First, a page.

A GRANDMOTHER originally from Redcar, Teesside, who is on death row in Indonesia revealed she was making preparations for her own execution in the knowledge “I might die at any time now”.
Lindsay Sandiford, 58, who is facing death by firing squad for drugs offences, said she has started writing goodbye letters to her family, having run out of time and money to seek clemency from authorities.
I won’t wear a blindfold. It’s not because I’m brave but because I don’t want to hide - I want them to look at me when they shoot meLindsay Sandiford
Writing in the Mail on Sunday, she tells how she would like to see her granddaughter, who was born after her incarceration, “but at the same time I feel it would be better if she doesn’t know me”.
The piece comes after the execution last week of eight convicted drug smugglers, including two Australians. She also reveals she plans to shun a blindfold as they did and sing the light-hearted song Magic Moments.
She wrote: “The executions have forced me to think about how I am going to handle the situation when my own time comes. I won’t wear a blindfold. It’s not because I’m brave but because I don’t want to hide - I want them to look at me when they shoot me.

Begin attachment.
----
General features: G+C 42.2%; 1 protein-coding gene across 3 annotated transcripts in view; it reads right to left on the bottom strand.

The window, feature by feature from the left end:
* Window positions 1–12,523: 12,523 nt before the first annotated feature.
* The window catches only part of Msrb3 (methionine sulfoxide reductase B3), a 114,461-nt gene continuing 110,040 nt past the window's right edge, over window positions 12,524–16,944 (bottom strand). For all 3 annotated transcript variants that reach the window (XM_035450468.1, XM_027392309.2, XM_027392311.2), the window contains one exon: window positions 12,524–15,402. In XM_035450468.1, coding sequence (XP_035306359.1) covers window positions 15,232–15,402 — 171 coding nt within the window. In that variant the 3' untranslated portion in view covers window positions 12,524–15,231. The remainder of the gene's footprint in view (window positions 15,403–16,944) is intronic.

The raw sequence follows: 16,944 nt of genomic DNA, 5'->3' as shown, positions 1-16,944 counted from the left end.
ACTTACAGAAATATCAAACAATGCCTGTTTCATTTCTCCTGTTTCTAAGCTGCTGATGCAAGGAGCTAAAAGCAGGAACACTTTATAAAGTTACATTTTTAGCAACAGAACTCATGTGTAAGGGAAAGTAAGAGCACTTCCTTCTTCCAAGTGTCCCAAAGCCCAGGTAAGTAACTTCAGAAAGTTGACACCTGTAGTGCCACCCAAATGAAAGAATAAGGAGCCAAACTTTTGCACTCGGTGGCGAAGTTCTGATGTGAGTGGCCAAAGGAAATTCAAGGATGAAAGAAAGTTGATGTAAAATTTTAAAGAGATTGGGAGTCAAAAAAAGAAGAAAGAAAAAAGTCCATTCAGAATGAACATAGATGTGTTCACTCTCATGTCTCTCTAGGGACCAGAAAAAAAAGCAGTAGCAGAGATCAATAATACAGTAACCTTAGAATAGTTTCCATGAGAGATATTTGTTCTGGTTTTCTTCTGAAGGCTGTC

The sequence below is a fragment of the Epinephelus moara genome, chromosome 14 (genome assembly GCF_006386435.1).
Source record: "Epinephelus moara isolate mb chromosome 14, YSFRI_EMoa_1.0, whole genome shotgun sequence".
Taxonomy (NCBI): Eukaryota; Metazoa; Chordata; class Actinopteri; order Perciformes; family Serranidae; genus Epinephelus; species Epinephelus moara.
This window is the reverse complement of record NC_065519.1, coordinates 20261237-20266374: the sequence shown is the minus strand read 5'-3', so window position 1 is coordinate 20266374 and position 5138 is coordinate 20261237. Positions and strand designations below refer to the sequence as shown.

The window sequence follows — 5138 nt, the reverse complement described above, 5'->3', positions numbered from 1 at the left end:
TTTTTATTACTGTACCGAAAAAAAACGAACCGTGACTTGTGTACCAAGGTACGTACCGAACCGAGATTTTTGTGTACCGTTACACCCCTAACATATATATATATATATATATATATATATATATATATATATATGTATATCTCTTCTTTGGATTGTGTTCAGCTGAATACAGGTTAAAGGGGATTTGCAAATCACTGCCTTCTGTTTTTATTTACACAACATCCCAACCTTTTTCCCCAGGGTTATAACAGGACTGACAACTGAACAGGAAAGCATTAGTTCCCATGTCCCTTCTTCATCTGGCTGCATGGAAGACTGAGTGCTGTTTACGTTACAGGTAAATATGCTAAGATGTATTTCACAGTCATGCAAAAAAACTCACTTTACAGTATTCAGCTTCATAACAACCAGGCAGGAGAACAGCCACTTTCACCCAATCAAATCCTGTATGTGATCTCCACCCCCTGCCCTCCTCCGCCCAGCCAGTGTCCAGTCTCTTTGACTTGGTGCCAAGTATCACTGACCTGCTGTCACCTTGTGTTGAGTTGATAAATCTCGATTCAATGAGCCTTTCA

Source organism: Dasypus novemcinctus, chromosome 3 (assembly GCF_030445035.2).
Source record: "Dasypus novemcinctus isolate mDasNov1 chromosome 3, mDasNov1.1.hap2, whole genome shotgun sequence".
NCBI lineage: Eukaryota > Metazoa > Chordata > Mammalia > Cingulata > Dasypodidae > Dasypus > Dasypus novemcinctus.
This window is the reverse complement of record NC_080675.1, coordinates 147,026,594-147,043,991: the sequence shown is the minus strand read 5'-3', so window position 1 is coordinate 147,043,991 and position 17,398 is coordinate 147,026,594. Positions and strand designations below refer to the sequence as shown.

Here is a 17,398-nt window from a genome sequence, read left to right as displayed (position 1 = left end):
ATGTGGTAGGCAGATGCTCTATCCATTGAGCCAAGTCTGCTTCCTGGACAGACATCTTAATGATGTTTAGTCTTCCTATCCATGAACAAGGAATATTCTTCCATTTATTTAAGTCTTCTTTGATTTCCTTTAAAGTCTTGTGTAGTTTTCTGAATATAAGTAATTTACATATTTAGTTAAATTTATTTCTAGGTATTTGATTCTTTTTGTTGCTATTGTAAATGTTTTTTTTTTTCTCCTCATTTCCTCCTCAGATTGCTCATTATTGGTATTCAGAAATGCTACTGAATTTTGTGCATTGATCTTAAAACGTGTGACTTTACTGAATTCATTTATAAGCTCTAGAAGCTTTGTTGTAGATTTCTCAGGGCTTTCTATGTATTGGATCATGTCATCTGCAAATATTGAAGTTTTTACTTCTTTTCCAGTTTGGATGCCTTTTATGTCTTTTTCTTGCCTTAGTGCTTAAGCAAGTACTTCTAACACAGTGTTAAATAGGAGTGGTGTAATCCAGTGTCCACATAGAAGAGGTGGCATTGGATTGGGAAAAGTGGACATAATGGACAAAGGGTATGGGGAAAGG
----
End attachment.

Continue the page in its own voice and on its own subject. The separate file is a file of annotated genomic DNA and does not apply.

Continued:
“I’ll sing too, but not Amazing Grace. I’ll sing Magic Moments by Perry Como. I had a boyfriend who used to change the lyrics of songs and play them on his Hammond organ to make me laugh. That was one of the songs he sang and it reminds me of those long-ago days.”
Sandiford said she was now the only death row prisoner left in Kerobokan prison and the Indonesian authorities want all executions for drug offences done by the end of the year.
She was sentenced to death in January 2013 in Bali after being convicted of trafficking drugs.
She was found with cocaine worth an estimated £1.6 million as she arrived on the island on a flight from Bangkok, Thailand, in May 2012.
She admitted the offences, but claimed she had been coerced by threats to her son’s life, and has since appealed against her sentence without success.
Last week she said she had been “deeply saddened” by the “senseless, brutal deaths” of Australians Myuran Sukumaran and Andrew Chan, who were among the eight convicted drug smugglers executed last week.
She said the pair “touched the lives of a great many people” after helping to rehabilitate fellow prisoners.